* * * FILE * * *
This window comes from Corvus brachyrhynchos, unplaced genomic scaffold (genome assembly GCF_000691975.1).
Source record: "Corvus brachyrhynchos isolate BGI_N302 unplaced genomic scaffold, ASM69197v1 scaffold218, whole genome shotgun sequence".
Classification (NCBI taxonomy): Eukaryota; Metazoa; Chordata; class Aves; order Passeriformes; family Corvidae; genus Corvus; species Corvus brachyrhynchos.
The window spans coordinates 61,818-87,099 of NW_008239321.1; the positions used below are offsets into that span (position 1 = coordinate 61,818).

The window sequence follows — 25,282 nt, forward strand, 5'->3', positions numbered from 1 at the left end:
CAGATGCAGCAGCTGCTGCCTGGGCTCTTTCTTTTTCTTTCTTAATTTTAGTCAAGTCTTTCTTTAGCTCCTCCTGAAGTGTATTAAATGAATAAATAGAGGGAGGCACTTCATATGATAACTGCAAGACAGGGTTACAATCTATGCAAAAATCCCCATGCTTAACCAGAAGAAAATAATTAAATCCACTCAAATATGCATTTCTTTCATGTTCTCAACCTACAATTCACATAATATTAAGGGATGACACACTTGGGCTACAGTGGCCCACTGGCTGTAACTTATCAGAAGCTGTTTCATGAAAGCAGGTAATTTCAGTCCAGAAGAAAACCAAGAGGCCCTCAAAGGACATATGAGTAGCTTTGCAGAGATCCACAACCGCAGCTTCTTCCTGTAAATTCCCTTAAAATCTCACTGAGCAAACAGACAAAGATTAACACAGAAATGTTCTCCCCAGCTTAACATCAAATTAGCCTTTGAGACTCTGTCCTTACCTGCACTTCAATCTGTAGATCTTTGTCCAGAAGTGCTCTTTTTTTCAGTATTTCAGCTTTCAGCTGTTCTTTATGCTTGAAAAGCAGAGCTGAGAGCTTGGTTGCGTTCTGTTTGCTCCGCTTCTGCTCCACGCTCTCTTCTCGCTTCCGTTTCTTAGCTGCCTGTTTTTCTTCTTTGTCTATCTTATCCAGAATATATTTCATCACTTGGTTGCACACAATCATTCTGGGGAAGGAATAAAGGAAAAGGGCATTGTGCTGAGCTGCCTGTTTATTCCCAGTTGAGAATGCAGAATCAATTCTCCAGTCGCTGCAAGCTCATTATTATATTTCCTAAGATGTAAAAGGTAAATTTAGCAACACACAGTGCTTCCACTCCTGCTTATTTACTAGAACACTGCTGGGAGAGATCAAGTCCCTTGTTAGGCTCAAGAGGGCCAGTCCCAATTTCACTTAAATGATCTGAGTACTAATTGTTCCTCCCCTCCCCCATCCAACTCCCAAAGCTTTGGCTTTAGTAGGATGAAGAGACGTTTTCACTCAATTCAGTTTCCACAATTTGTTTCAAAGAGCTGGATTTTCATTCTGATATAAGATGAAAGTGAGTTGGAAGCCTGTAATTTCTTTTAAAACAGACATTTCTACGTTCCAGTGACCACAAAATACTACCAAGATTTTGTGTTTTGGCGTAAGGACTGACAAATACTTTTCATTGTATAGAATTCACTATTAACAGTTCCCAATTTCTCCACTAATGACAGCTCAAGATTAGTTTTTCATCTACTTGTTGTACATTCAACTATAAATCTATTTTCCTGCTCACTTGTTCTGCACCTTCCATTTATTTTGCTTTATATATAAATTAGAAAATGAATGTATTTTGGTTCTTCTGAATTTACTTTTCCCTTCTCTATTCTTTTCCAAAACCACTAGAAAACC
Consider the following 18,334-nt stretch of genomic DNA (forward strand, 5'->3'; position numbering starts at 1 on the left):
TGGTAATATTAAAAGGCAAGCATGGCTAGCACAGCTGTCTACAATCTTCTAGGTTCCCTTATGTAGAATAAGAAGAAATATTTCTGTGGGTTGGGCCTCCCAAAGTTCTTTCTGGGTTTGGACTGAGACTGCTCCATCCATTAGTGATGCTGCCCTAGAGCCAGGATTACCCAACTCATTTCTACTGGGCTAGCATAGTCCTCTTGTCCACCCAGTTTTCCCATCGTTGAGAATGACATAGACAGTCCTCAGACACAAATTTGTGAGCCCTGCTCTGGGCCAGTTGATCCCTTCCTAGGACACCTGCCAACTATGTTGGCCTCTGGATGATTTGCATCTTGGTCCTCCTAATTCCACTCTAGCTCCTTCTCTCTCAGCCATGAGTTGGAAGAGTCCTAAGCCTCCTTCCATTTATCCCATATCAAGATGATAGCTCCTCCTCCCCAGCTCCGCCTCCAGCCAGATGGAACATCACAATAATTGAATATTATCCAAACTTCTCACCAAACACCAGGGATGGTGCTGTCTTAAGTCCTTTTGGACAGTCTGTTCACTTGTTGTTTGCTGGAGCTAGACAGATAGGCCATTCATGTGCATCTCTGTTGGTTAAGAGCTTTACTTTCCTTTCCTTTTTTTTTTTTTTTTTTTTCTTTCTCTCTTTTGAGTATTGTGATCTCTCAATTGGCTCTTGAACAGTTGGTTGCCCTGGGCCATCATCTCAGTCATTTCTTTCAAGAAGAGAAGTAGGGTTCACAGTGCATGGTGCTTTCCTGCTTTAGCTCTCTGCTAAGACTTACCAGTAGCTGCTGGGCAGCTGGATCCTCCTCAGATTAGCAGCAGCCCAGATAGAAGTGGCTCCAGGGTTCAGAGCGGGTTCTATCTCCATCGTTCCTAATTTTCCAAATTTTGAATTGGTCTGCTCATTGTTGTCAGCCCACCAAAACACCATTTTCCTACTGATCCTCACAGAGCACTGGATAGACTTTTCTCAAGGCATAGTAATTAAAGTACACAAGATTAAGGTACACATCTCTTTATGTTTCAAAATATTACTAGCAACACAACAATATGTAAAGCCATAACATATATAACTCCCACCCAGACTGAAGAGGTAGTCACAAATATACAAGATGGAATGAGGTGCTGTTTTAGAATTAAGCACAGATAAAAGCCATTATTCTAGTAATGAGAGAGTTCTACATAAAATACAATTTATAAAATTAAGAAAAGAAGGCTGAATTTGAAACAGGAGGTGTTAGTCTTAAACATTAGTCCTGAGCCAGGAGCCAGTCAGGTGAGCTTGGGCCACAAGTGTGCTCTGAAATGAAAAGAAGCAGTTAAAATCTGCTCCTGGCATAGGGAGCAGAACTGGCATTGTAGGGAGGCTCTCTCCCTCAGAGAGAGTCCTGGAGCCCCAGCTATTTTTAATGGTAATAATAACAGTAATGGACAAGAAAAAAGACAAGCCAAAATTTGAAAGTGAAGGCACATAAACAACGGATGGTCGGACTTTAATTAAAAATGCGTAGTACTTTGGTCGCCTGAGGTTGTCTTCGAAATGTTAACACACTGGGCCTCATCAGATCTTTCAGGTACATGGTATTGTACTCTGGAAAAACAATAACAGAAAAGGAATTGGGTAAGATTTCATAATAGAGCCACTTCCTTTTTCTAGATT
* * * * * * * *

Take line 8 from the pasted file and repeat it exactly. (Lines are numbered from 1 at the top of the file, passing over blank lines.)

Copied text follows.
TGGTAATATTAAAAGGCAAGCATGGCTAGCACAGCTGTCTACAATCTTCTAGGTTCCCTTATGTAGAATAAGAAGAAATATTTCTGTGGGTTGGGCCTCCCAAAGTTCTTTCTGGGTTTGGACTGAGACTGCTCCATCCATTAGTGATGCTGCCCTAGAGCCAGGATTACCCAACTCATTTCTACTGGGCTAGCATAGTCCTCTTGTCCACCCAGTTTTCCCATCGTTGAGAATGACATAGACAGTCCTCAGACACAAATTTGTGAGCCCTGCTCTGGGCCAGTTGATCCCTTCCTAGGACACCTGCCAACTATGTTGGCCTCTGGATGATTTGCATCTTGGTCCTCCTAATTCCACTCTAGCTCCTTCTCTCTCAGCCATGAGTTGGAAGAGTCCTAAGCCTCCTTCCATTTATCCCATATCAAGATGATAGCTCCTCCTCCCCAGCTCCGCCTCCAGCCAGATGGAACATCACAATAATTGAATATTATCCAAACTTCTCACCAAACACCAGGGATGGTGCTGTCTTAAGTCCTTTTGGACAGTCTGTTCACTTGTTGTTTGCTGGAGCTAGACAGATAGGCCATTCATGTGCATCTCTGTTGGTTAAGAGCTTTACTTTCCTTTCCTTTTTTTTTTTTTTTTTTTTCTTTCTCTCTTTTGAGTATTGTGATCTCTCAATTGGCTCTTGAACAGTTGGTTGCCCTGGGCCATCATCTCAGTCATTTCTTTCAAGAAGAGAAGTAGGGTTCACAGTGCATGGTGCTTTCCTGCTTTAGCTCTCTGCTAAGACTTACCAGTAGCTGCTGGGCAGCTGGATCCTCCTCAGATTAGCAGCAGCCCAGATAGAAGTGGCTCCAGGGTTCAGAGCGGGTTCTATCTCCATCGTTCCTAATTTTCCAAATTTTGAATTGGTCTGCTCATTGTTGTCAGCCCACCAAAACACCATTTTCCTACTGATCCTCACAGAGCACTGGATAGACTTTTCTCAAGGCATAGTAATTAAAGTACACAAGATTAAGGTACACATCTCTTTATGTTTCAAAATATTACTAGCAACACAACAATATGTAAAGCCATAACATATATAACTCCCACCCAGACTGAAGAGGTAGTCACAAATATACAAGATGGAATGAGGTGCTGTTTTAGAATTAAGCACAGATAAAAGCCATTATTCTAGTAATGAGAGAGTTCTACATAAAATACAATTTATAAAATTAAGAAAAGAAGGCTGAATTTGAAACAGGAGGTGTTAGTCTTAAACATTAGTCCTGAGCCAGGAGCCAGTCAGGTGAGCTTGGGCCACAAGTGTGCTCTGAAATGAAAAGAAGCAGTTAAAATCTGCTCCTGGCATAGGGAGCAGAACTGGCATTGTAGGGAGGCTCTCTCCCTCAGAGAGAGTCCTGGAGCCCCAGCTATTTTTAATGGTAATAATAACAGTAATGGACAAGAAAAAAGACAAGCCAAAATTTGAAAGTGAAGGCACATAAACAACGGATGGTCGGACTTTAATTAAAAATGCGTAGTACTTTGGTCGCCTGAGGTTGTCTTCGAAATGTTAACACACTGGGCCTCATCAGATCTTTCAGGTACATGGTATTGTACTCTGGAAAAACAATAACAGAAAAGGAATTGGGTAAGATTTCATAATAGAGCCACTTCCTTTTTCTAGATT